Since the dawn of puppies, the smaller the dog, the larger the squee. We can only imagine breeders and/or dog people of old taking a look at large dog breeds and asking the big question:
“What would it look like smaller?”
The story of how small dog breeds came to be is varied and interesting; you can read more here. Not all small dog breeds are called “miniature,” though, and we started wondering about the “mini” versions of bigger dogs. How does that work? Let’s meet some of them—and find out how they came to be.
The Miniature Pinscher
With its introduction to the AKC in 1925 the “min-pin” is the O.G. mini. And accordingly, he is known as the “King of Toys.” He is fearless, and at times, way too self-assured. Although they look like the much larger Doberman Pinscher, the Miniature Pinscher is his own distinct breed, bred for ratting and companionship. He’s of German origin, and likely has dachshund and Italian greyhound in his heritage. All hail the king!
The Miniature Schnauzer
Of the three Schnauzer breeds, the mini is the most popular (sorry, Schnauzer Plus and Schnauzer Classic). They are intensely obedient and loyal. With all the rugged good looks (and the eyebrows/mustache of someone who juices a lot) of the Standard Schnauzer and Giant Schnauzer, this little guy is the perfect size to take up permanent residence in your heart. They were recognized by the AKC in the 1920s, and likely started out when larger Schnauzers bred with the Affenpinscher.
The Miniature Bull Terrier
If you like the Bull Terrier, Netflix recommends the Miniature Bull Terrier. The differences? Aside from size, the Miniature Bull Terrier is a little easier to train, and less aggressive. They were only recognized by the AKC in 1991, making them relatively new to the Terrier Group, but they’ve actually been around as long as the Bull Terrier itself. In early days, this breed came in a variety of different sizes, and only later began to be standardized for a certain size. This mischievous breed is loyal, playful, and has enough energy for the whole family.
The Miniature American Shepherd
Even though it was just registered as an AKC breed in 2015, the Miniature American Shepherd is already the 36th most popular breed. They may look like the fun sized version of the largerAustralian Shepherd, but this breed is its own thing, mate! Their mysterious origin story takes us back to the 1960’s, when a group of adorable, unregistered dogs showed up in California.
“Let’s keep them this way,” people probably said. And they did. So take that, Hugh Jackman. (This breed is often referred to as the “Mini Aussie,” though, so I take back what I said, Hugh Jackman). This miniature breed has a lot of energy, but is right at home in the Herding Group with its intelligence and trainability.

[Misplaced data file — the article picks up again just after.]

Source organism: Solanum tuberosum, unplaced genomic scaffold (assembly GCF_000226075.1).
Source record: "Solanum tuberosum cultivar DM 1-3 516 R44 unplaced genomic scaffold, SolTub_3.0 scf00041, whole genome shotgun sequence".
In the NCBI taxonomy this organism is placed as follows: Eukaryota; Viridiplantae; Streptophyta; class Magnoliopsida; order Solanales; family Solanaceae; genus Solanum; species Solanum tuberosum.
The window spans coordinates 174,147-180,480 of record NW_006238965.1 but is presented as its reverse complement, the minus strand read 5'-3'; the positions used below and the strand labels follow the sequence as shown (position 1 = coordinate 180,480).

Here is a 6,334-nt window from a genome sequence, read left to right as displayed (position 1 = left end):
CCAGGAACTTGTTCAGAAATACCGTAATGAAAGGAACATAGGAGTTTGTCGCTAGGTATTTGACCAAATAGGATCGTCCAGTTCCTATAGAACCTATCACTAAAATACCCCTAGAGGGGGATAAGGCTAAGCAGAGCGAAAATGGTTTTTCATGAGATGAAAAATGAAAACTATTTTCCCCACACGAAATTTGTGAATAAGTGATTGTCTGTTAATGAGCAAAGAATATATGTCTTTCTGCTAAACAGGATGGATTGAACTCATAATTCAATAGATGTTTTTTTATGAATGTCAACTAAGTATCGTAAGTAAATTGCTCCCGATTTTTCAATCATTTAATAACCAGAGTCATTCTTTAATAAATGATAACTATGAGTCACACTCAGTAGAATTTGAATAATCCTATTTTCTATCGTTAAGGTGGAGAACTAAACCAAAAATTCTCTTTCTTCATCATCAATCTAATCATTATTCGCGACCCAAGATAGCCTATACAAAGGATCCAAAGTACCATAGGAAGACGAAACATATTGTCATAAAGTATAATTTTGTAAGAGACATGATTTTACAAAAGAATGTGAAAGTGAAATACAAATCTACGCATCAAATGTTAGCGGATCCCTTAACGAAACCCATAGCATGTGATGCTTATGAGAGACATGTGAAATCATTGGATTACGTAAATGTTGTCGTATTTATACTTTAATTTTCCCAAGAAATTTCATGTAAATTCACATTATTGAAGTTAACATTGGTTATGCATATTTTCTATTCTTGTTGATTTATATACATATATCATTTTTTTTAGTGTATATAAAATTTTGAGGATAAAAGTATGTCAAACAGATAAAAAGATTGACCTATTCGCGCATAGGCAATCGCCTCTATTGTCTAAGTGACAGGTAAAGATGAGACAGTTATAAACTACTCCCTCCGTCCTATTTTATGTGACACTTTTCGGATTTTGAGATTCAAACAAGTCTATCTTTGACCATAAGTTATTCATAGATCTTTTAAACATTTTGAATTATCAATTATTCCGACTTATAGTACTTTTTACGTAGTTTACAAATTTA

The Miniature/Toy Poodle
This breed is not officially recognized by the AKC, probably because it’s fine just riding around in purses and strollers. This mini may not have the noble lineage or frankly, dignity, of the Standard Poodle, but who cares. This breed’s history begins in France. That’s why you will hear them referred to as “French Poodles” sometimes, or the caniche, if you’re fancy. Caniche means “duck dog.” You go, duck dog.
Modern Miniature Breeds
You may have read about the Miniature Golden Retriever, or “Comfort Retriever,” which has very recent origins in the dog breeding world. This is really a “designer” or hybrid dog, created by a reputable breeder by carefully crossing the golden retriever with the cocker spaniel and poodle over the years.
The “mini husky” is also known as the Alaskan Klee Kai, and has a similarly recent story that can be traced to a specific family who were interested in continuing to breed an “accidental” Husky / smaller dog mix.
Looking for a Puppy?
If you’re looking for a miniature breed puppy, remember that plenty of mixed breed dogs are available for adoption who may not be called “miniature,” but do represent a mix of smaller and larger dogs.
If you’d like to get a designer puppy, start by contacting reputable breeders and breed-specific rescue groups in your area. The best way to find a reputable dog breeder is to get a referral from friends, your veterinarian, or an official breed club in your area. The AKC website offers a guide and directory to find a responsible breeder.
Responsible breeders provide a healthy, loving environment for their dogs. They seek the same in a new family for their puppies. Responsible dog breeders:
- Will introduce you to the puppy’s parents and show you where they live
- Will explain the puppy’s vaccine and medical history and give you vet contact info
- Will not have puppies available year-round; may keep a waiting list of interested families
- Will answer any questions you may have about the puppy’s background and care, as well as their breeding practices.
- Will ask about you: your family’s lifestyle, why you want this kind of puppy, how you will care for and train it, etc.
- Will not use pressure sales tactics. Ethical dog breeders and rescue groups are not in it to make money. Rather, they believe in maintaining and furthering the breed, and finding a good fit for every dog.